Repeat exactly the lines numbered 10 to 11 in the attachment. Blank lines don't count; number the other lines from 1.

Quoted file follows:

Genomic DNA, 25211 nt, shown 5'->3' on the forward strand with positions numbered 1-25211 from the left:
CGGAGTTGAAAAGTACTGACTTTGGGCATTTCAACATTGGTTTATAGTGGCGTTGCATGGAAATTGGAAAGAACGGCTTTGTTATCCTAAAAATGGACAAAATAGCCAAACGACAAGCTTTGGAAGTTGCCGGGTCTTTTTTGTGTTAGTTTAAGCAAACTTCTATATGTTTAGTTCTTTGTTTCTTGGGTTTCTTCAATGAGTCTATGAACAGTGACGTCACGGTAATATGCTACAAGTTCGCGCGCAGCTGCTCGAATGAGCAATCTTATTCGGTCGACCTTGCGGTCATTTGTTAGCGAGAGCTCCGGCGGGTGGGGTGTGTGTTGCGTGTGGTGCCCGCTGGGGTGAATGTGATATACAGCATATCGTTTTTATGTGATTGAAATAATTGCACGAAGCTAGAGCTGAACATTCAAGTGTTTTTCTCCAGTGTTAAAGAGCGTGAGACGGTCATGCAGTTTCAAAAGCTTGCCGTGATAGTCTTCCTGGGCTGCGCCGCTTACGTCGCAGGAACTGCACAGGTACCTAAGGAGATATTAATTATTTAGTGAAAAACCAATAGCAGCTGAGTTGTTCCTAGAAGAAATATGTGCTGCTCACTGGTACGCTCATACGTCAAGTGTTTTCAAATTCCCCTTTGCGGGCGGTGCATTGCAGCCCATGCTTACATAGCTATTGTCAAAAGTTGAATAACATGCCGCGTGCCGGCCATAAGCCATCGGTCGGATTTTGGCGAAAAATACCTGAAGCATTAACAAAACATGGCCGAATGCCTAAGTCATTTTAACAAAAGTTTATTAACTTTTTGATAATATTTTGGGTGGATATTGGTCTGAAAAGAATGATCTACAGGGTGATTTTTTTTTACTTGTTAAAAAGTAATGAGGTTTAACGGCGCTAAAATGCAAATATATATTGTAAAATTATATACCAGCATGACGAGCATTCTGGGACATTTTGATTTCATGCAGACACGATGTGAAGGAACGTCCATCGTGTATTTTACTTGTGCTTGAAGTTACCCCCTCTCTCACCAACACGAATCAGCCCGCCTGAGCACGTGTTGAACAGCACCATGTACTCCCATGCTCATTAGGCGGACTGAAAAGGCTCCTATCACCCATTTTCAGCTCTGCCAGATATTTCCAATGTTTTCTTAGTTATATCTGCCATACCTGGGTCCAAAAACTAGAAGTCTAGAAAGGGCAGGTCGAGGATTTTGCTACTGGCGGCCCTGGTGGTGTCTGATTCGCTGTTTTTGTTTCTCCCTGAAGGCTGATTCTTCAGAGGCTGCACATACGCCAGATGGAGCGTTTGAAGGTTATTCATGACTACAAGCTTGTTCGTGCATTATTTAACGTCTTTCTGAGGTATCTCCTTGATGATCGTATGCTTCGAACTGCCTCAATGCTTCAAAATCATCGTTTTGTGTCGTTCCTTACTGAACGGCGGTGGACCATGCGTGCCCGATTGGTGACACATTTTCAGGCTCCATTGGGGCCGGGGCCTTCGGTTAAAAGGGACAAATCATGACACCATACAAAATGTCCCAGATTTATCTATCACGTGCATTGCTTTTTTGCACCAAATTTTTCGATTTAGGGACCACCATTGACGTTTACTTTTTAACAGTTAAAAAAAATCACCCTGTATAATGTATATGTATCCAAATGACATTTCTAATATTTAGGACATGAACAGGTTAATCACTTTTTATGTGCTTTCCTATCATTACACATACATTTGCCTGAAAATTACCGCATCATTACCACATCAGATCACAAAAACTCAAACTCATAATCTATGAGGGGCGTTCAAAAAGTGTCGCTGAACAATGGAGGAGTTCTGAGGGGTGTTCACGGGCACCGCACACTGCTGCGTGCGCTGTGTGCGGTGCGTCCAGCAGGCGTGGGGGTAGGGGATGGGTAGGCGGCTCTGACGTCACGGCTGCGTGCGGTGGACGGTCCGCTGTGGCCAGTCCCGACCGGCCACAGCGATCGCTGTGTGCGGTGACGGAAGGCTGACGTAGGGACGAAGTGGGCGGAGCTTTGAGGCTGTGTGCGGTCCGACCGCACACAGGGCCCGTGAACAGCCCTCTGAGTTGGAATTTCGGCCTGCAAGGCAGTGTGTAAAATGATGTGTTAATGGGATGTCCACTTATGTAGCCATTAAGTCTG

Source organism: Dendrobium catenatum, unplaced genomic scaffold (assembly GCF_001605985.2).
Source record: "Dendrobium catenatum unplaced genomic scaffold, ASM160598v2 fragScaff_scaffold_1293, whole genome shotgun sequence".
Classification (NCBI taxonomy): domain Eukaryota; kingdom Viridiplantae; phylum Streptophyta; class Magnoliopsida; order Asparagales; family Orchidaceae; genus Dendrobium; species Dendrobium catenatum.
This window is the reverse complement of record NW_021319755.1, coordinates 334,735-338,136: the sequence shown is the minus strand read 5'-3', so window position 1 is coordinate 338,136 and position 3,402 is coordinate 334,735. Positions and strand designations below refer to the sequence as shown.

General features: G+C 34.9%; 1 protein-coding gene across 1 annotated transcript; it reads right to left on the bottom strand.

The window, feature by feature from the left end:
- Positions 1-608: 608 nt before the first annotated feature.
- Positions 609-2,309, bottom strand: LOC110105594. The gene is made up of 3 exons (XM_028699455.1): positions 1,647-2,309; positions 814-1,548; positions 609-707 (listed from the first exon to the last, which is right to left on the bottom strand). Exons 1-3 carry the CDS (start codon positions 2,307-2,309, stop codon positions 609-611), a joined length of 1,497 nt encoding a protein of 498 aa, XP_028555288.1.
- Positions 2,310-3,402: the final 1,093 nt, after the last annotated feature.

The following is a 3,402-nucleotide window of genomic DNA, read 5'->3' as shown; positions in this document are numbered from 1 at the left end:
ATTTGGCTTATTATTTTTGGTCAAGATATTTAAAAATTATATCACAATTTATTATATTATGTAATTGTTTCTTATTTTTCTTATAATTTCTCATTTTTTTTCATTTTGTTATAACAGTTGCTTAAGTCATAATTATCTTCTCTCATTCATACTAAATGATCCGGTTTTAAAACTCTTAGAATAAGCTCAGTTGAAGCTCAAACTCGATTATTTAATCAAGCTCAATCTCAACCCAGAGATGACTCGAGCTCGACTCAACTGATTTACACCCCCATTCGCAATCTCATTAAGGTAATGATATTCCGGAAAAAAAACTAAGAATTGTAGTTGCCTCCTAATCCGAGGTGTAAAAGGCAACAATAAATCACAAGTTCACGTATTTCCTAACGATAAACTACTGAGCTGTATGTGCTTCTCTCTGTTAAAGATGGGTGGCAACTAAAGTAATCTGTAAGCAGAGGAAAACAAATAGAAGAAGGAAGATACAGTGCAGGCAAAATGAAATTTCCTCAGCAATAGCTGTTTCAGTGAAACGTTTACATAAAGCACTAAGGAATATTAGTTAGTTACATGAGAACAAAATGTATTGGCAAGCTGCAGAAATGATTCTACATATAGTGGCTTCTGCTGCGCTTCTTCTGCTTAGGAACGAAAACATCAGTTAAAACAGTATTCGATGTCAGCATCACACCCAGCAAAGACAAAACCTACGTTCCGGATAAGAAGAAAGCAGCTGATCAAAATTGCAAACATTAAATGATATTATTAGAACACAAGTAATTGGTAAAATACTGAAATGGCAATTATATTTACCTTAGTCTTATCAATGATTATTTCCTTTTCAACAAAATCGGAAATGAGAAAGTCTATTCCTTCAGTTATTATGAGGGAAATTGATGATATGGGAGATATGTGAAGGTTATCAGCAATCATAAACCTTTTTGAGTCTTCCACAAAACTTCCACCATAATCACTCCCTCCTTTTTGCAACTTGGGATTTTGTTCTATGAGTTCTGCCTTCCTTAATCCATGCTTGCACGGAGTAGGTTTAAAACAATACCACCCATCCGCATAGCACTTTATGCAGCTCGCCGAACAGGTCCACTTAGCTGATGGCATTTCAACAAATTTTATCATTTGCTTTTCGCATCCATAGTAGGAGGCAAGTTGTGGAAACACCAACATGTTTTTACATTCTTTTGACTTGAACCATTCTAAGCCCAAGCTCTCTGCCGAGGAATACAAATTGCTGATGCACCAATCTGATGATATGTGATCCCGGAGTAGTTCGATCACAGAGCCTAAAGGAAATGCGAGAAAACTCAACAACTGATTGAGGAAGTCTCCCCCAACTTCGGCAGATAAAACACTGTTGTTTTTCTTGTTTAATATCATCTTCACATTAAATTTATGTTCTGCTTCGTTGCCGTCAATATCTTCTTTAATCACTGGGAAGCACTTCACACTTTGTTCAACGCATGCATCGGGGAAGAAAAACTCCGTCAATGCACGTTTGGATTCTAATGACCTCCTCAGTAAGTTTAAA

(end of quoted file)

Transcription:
- Positions 609-2,309, bottom strand: LOC110105594. The gene is made up of 3 exons (XM_028699455.1): positions 1,647-2,309; positions 814-1,548; positions 609-707 (listed from the first exon to the last, which is right to left on the bottom strand). Exons 1-3 carry the CDS (start codon positions 2,307-2,309, stop codon positions 609-611), a joined length of 1,497 nt encoding a protein of 498 aa, XP_028555288.1.
- Positions 2,310-3,402: the final 1,093 nt, after the last annotated feature.